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Anna Wintour & The September Issue

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The Septmeber Issue finally made it to mid-Missouri a few weeks ago, but it opened in New York August 28 and across the country September 1. The documentary, by filmmaker R.J. Cutler (The War Room, American High), takes an inside look at the making of Vogue‘s 2007 September issue, the largest of the year.

Coddington at Fashion Week

The film didn’t make Wintour seem too Devil Wears Prada, but she definitely had her moments. Reviews of the documentary said that creative director Grace Coddington is the real star — absolutely true. She is hilarious, and is possibly the only staffer not afraid of Wintour. One male employee is the obvious yes-man who agrees with the editor-in-chief on almost everything; Coddington remarks that he won’t sign off on something unless Wintour’s seen it so he doesn’t “make a mistake”.

I didn’t know that much about Coddington other than what she looked like, and I loved seeing her personality. She grew up in North Wales and entered a Vogue modeling contest and ended up winning; her modeling career was cut short by a car accident which required plastic surgery to fix facial injuries. She then was offered a job at British Vogue where she worked for some twenty-odd years before moving to American Vogue. She personally dresses and styles the models on her shoots, which she says is literally unheard of at other magazines/shoots (the model agrees). Coddington crosses swords with Wintour when spreads from her Jazz Age, John Galliano-inspired shoot keep getting “killed” (cut from the issue). I remember that spread because I absolutely loved it — I’m pretty sure I tore out most of the story and kept it. (See the photos here)

Shot from Coddington's "Paris Je T'aime" Spread for the September 2007 Issue

On the other hand, editor-at-large André Leon Talley barely features in the documentary but has a flashy monthly column with the names of celebrities mentioned in bold. He is over-the-top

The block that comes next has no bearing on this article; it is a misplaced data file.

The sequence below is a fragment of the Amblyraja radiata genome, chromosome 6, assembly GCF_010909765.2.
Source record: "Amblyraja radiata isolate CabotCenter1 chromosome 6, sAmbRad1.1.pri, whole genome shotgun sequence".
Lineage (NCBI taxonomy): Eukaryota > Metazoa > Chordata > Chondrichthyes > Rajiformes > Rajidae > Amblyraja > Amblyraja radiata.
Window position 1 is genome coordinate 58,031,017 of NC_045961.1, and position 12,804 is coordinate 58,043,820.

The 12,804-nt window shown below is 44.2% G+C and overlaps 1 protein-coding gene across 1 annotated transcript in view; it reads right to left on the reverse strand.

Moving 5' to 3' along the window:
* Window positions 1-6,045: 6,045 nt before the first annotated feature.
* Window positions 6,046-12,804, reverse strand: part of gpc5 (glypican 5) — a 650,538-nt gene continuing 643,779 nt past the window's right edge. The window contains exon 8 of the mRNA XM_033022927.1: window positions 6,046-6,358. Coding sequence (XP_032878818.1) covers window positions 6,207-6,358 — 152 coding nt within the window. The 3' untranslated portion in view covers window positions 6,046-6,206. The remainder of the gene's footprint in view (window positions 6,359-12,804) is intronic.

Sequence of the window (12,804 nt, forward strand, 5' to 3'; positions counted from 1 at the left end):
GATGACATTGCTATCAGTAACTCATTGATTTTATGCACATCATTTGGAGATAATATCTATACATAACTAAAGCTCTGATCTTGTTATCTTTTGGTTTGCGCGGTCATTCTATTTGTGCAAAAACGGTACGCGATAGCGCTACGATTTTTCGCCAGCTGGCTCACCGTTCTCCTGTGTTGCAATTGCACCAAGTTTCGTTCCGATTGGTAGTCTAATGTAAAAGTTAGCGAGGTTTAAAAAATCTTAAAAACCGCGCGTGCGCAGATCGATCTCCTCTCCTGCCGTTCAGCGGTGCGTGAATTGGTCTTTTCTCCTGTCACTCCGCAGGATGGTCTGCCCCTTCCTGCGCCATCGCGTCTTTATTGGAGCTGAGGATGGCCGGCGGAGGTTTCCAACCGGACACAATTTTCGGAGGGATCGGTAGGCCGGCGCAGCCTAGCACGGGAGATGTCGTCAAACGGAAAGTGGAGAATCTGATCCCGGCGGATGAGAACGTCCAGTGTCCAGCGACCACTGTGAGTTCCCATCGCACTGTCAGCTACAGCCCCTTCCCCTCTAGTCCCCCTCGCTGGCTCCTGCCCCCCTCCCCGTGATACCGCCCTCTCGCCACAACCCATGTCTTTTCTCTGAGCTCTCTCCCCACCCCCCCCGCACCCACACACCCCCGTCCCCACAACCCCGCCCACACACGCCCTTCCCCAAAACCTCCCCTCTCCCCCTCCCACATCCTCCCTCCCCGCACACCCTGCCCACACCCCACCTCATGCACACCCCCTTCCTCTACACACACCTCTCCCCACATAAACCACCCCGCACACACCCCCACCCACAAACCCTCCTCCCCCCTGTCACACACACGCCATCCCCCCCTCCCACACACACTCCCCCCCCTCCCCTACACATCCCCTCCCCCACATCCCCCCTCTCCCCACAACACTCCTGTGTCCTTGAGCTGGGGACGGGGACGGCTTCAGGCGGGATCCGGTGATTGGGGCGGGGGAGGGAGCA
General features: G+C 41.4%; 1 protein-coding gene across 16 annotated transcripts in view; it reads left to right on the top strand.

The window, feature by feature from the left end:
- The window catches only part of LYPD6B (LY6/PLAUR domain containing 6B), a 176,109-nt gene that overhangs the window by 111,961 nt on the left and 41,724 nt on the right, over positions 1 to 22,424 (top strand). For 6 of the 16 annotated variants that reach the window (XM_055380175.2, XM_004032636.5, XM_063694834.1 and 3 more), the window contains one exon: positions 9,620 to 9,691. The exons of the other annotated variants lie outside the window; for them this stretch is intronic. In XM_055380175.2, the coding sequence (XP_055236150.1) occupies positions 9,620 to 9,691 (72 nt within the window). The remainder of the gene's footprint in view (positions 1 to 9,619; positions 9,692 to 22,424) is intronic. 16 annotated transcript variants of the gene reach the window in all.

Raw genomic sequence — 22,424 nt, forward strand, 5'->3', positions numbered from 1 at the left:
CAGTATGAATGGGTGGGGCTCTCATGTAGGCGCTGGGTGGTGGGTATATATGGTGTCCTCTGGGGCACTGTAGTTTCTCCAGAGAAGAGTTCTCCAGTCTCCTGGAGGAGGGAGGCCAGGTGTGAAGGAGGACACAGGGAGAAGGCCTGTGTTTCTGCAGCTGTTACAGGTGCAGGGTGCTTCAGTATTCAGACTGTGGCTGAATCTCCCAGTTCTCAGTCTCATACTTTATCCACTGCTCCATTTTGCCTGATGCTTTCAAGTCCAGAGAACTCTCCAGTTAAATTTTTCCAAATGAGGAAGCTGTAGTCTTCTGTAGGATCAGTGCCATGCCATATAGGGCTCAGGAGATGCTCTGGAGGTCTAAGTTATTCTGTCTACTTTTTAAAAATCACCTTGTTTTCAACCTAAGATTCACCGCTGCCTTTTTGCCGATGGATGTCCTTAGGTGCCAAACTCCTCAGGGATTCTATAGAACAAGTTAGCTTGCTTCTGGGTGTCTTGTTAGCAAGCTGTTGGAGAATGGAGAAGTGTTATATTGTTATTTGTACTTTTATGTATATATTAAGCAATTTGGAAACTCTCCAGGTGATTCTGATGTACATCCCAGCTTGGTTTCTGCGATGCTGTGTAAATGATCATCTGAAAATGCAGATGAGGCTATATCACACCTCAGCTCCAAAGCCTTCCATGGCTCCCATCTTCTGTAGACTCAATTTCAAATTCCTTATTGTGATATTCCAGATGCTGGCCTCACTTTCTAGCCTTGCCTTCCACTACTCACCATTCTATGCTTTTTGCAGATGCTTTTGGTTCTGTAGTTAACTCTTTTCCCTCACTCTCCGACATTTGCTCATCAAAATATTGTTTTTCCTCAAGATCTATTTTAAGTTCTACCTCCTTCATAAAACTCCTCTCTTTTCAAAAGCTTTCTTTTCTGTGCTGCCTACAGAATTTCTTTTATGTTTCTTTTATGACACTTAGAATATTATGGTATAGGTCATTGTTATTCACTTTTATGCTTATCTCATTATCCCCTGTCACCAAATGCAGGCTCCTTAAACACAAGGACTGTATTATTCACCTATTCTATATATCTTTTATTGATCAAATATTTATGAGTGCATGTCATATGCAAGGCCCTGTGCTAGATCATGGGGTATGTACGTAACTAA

flamboyant and it seems like he mentions Oprah in every column — which seems like a much easier character to play up in a film, but Cutler and his team chose Coddington. This gives the viewer a more intimate look at the magazine, instead of cliché (but funny) Talley, who doesn’t seem like he does much of anything at Vogue, whereas Coddington is just as involved in putting together the issue as Wintour. Cutler does show Talley at his tennis lesson. This is Talley’s idea of “working out”: Vuitton trunks carrying his belongings, a vintage Piaget watch littered with diamonds — “my idea of a tennis watch” — and a Vuitton beach towel thrown around his neck, which doesn’t leave much mobility to hit a tennis ball.

Coddington and Wintour take notes on the front row

I was a bit disappointed that some things were left out. Nothing was included about the writing in Vogue; maybe no one cares about that and it’s just the journalist in me. Contributor and socialite Plum Sykes was no where to be found, but now that I think about it, she might not have been a regular contributor yet back in 2007.

The criticism of Sienna Miller was a little disheartening. Her smile for the cover shot was deemed “toothy” and her fillings pointed out, but “that can be fixed, of course”. They even discussed using the body from one photograph and the head from another (I’m not sure if they actually ended up doing that). Scenes like this showed the not-so-glamorous side of the fashion industry that Cutler unfortunately sort of glosses over during the rest of the film.

It was entertaining and certainly a must-see for anyone interested in fashion, magazine publishing or photography. Some aspects of production weren’t included, which is a shame, but it definitely humanizes Wintour — something that is rarely even attempted.

The September Issue is playing at the Ragtag Cinema on Hitt Street through November 5.


Written by Nancy Stiles

November 1, 2009 at 6:30 pm

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